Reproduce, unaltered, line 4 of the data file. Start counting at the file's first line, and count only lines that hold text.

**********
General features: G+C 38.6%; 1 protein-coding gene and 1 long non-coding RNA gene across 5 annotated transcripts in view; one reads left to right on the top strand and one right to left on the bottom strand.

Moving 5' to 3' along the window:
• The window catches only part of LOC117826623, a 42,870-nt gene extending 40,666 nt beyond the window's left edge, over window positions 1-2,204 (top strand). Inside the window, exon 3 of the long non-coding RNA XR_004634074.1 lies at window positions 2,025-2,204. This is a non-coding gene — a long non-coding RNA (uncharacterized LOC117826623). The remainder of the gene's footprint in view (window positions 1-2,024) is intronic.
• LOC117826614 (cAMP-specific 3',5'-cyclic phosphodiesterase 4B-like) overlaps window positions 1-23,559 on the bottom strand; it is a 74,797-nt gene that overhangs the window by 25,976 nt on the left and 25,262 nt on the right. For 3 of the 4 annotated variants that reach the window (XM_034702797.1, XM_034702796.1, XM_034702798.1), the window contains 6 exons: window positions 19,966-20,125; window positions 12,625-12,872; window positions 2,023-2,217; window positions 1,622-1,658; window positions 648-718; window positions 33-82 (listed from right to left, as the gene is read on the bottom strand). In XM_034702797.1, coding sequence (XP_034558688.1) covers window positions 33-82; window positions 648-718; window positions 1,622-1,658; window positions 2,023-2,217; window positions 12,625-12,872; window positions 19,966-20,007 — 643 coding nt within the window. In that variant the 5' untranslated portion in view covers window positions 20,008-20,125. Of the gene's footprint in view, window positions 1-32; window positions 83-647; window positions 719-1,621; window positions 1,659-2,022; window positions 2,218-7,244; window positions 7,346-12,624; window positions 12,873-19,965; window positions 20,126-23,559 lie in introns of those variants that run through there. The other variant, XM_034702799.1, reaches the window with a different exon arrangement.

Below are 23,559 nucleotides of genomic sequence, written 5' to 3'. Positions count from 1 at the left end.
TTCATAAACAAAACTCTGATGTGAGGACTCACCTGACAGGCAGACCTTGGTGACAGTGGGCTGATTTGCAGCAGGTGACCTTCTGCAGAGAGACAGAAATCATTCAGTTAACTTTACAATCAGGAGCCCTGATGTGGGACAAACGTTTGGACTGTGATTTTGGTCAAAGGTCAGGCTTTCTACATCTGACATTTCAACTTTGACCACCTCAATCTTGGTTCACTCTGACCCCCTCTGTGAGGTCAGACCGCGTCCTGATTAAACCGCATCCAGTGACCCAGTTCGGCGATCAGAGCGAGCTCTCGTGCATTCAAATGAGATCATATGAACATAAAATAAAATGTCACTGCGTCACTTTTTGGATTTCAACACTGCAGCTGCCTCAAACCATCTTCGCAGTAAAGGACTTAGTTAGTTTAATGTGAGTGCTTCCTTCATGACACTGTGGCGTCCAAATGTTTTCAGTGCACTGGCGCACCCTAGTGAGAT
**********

• LOC117826614 (cAMP-specific 3',5'-cyclic phosphodiesterase 4B-like) overlaps window positions 1-23,559 on the bottom strand; it is a 74,797-nt gene that overhangs the window by 25,976 nt on the left and 25,262 nt on the right. For 3 of the 4 annotated variants that reach the window (XM_034702797.1, XM_034702796.1, XM_034702798.1), the window contains 6 exons: window positions 19,966-20,125; window positions 12,625-12,872; window positions 2,023-2,217; window positions 1,622-1,658; window positions 648-718; window positions 33-82 (listed from right to left, as the gene is read on the bottom strand). In XM_034702797.1, coding sequence (XP_034558688.1) covers window positions 33-82; window positions 648-718; window positions 1,622-1,658; window positions 2,023-2,217; window positions 12,625-12,872; window positions 19,966-20,007 — 643 coding nt within the window. In that variant the 5' untranslated portion in view covers window positions 20,008-20,125. Of the gene's footprint in view, window positions 1-32; window positions 83-647; window positions 719-1,621; window positions 1,659-2,022; window positions 2,218-7,244; window positions 7,346-12,624; window positions 12,873-19,965; window positions 20,126-23,559 lie in introns of those variants that run through there. The other variant, XM_034702799.1, reaches the window with a different exon arrangement.